Wednesday, December 03, 2008


Just wanted to make note of this, in case you missed it:

Under state law, God is Kentucky's first line of defense against terrorism.

The 2006 law organizing the state Office of Homeland Security lists its initial duty as "stressing the dependence on Almighty God as being vital to the security of the Commonwealth."

Specifically, Homeland Security is ordered to publicize God's benevolent protection in its reports, and it must post a plaque at the entrance to the state Emergency Operations Center with an 88-word statement that begins, "The safety and security of the Commonwealth cannot be achieved apart from reliance upon Almighty God."

State Rep. Tom Riner, a Southern Baptist minister, tucked the God provision into Homeland Security legislation as a floor amendment that lawmakers overwhelmingly approved two years ago.

As amended, Homeland Security's religious duties now come before all else, including its distribution of millions of dollars in federal grants and its analysis of possible threats....

"This is recognition that government alone cannot guarantee the perfect safety of the people of Kentucky," Riner said. "Government itself, apart from God, cannot close the security gap. The job is too big for government." ...

Non-belief -- it ain't illegal yet.

American Atheists, a New Jersey-based group, and ten Kentucky citizens are suing to overturn this requirement.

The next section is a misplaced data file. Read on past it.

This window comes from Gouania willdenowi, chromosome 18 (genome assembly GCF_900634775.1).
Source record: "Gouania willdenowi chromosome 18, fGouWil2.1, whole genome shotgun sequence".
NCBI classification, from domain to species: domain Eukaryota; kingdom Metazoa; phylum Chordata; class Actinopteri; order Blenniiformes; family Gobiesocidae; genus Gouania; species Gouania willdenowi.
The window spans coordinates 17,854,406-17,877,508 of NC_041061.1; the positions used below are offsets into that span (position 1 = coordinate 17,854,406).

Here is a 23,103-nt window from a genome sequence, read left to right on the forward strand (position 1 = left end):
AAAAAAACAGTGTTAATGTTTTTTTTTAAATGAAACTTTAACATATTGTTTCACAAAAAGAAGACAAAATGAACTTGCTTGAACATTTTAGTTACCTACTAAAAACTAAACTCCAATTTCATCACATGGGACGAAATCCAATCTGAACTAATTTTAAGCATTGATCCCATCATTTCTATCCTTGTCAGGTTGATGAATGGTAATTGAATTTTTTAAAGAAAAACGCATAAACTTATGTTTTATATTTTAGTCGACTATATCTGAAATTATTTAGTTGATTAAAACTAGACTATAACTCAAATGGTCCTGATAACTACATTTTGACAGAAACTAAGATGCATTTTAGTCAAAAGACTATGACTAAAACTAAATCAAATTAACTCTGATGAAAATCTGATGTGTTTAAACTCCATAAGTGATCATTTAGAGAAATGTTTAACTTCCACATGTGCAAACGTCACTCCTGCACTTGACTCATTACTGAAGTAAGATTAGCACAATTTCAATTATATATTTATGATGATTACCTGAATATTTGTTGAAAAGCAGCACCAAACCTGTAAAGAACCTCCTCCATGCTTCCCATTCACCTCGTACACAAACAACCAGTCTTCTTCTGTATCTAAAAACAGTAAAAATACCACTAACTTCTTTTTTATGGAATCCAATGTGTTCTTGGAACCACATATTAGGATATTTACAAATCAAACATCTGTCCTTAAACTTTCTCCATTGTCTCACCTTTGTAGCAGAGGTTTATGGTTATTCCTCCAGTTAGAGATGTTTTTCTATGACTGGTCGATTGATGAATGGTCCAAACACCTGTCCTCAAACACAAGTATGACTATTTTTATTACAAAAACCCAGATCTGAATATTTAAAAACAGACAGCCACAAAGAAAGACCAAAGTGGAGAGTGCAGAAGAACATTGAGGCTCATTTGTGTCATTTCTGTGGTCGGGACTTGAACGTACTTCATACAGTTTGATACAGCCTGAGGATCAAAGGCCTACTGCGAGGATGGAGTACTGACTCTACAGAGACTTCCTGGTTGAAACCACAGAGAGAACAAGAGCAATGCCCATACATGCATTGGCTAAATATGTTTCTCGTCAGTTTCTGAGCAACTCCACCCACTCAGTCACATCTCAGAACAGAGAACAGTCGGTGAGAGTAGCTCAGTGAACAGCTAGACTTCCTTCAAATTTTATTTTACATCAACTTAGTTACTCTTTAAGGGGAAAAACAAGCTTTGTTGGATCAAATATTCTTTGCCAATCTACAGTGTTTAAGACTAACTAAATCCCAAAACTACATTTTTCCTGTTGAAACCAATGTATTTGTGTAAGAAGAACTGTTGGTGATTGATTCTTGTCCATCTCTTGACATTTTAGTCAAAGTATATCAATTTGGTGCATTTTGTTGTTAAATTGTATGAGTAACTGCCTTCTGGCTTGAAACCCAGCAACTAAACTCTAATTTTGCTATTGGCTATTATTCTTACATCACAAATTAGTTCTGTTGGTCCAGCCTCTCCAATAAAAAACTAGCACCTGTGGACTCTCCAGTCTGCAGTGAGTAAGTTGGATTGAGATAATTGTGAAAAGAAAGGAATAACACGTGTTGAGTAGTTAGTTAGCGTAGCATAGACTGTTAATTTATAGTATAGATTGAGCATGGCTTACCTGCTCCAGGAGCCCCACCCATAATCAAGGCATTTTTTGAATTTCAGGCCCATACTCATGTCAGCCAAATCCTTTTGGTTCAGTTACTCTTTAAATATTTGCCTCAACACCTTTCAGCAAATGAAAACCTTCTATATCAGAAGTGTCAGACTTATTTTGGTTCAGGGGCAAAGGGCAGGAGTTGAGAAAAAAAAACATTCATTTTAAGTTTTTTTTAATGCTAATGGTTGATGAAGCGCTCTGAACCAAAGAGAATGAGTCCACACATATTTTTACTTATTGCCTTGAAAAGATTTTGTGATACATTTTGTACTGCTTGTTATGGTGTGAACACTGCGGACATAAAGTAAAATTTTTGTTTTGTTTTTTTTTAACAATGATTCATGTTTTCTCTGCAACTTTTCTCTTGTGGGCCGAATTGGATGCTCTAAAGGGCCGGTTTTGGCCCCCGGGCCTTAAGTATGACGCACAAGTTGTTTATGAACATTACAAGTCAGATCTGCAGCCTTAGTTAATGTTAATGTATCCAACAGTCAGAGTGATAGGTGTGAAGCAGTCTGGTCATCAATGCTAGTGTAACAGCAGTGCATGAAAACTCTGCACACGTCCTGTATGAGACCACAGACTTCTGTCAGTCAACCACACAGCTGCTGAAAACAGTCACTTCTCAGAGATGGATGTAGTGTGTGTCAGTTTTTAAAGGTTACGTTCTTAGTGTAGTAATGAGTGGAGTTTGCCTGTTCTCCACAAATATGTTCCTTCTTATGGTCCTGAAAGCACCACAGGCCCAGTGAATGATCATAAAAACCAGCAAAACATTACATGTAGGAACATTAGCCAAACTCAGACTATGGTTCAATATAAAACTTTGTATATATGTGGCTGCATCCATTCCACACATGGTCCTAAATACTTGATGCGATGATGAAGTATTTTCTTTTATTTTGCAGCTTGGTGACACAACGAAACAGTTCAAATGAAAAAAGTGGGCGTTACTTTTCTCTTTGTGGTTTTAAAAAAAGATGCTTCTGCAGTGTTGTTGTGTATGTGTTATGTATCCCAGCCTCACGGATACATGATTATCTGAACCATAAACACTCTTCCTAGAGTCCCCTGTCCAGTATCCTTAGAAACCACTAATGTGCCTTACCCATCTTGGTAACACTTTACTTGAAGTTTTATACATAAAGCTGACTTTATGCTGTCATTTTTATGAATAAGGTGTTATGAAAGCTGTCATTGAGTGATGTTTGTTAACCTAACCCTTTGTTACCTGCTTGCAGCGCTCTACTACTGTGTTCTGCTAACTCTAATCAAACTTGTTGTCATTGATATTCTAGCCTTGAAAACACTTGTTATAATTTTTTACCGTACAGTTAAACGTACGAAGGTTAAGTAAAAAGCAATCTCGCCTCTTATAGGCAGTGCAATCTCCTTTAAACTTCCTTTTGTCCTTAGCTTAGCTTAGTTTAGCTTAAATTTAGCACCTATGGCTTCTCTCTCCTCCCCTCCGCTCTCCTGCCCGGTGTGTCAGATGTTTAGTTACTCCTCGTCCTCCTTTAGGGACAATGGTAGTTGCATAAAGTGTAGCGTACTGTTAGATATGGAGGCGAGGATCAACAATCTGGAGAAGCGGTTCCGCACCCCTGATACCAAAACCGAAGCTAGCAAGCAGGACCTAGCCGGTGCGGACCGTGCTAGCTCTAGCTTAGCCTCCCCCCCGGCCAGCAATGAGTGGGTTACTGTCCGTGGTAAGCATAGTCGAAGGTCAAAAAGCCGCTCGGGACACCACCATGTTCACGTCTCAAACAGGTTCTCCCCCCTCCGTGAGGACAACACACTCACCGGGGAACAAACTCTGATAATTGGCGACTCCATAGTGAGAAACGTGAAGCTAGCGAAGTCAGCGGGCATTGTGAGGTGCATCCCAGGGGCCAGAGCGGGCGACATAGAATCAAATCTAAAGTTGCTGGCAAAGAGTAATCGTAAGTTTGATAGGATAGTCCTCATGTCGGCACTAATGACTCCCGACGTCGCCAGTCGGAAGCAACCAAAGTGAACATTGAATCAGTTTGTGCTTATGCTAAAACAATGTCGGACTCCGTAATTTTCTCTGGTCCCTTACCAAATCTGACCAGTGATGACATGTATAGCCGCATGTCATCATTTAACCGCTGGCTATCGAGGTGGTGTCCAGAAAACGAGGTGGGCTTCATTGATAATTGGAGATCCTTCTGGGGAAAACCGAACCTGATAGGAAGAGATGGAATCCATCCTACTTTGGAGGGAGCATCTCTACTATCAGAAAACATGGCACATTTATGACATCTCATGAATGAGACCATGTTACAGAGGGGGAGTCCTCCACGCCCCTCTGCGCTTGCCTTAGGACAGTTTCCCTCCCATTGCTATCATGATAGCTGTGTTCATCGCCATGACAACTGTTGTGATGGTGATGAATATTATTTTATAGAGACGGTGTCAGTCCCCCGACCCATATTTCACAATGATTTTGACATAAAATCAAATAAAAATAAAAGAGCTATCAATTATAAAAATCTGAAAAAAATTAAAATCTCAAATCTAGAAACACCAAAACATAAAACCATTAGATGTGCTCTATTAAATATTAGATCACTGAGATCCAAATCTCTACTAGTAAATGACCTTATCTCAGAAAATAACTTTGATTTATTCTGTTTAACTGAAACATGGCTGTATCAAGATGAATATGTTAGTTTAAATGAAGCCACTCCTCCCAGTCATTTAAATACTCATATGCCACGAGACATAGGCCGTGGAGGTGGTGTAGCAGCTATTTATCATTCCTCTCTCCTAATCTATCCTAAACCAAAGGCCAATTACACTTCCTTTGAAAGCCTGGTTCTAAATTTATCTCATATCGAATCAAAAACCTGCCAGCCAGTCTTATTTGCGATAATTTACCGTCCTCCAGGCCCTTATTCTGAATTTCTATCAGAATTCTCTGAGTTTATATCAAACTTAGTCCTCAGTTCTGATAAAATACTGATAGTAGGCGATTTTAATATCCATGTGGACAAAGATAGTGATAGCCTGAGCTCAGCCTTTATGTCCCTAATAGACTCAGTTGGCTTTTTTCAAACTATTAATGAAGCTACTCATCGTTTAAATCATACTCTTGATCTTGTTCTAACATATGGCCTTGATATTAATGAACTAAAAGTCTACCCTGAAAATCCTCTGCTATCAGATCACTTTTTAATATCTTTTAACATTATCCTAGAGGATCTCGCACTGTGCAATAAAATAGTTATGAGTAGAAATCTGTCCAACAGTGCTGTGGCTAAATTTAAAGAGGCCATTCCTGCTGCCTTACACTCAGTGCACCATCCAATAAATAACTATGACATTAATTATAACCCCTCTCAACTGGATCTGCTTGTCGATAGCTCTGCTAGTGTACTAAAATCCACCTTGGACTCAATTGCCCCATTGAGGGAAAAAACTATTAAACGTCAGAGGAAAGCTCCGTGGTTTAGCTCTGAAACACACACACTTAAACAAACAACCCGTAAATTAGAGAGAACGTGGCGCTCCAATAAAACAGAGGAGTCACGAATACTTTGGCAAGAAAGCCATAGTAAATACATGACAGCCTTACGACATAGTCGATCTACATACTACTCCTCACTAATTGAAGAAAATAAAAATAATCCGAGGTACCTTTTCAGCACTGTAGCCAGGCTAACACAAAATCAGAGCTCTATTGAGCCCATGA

I'm struck in particular by Representative Riner's reference to "perfect security" -- a phrase that also appears in the law itself:

The General Assembly hereby finds that:
(1) No government by itself can guarantee perfect security from acts of war or terrorism....

The law also references a couple of presidents:

(3) The safety and security of the Commonwealth cannot be achieved apart from reliance upon Almighty God as set forth in the public speeches and proclamations of American Presidents, including Abraham Lincoln's historic March 30, 1863, Presidential Proclamation urging Americans to pray and fast during one of the most dangerous hours in American history, and the text of President John F. Kennedy's November 22, 1963, national security speech which concluded: "For as was written long ago: 'Except the Lord keep the city, the watchman waketh but in vain.' "

I dunno -- does it seem odd to you that Riner invokes God's ability to provide "perfect security" while invoking two quoting words meant to be delivered by one president on the day he was assassinated, and invoking a proclamation by another assassinated president?

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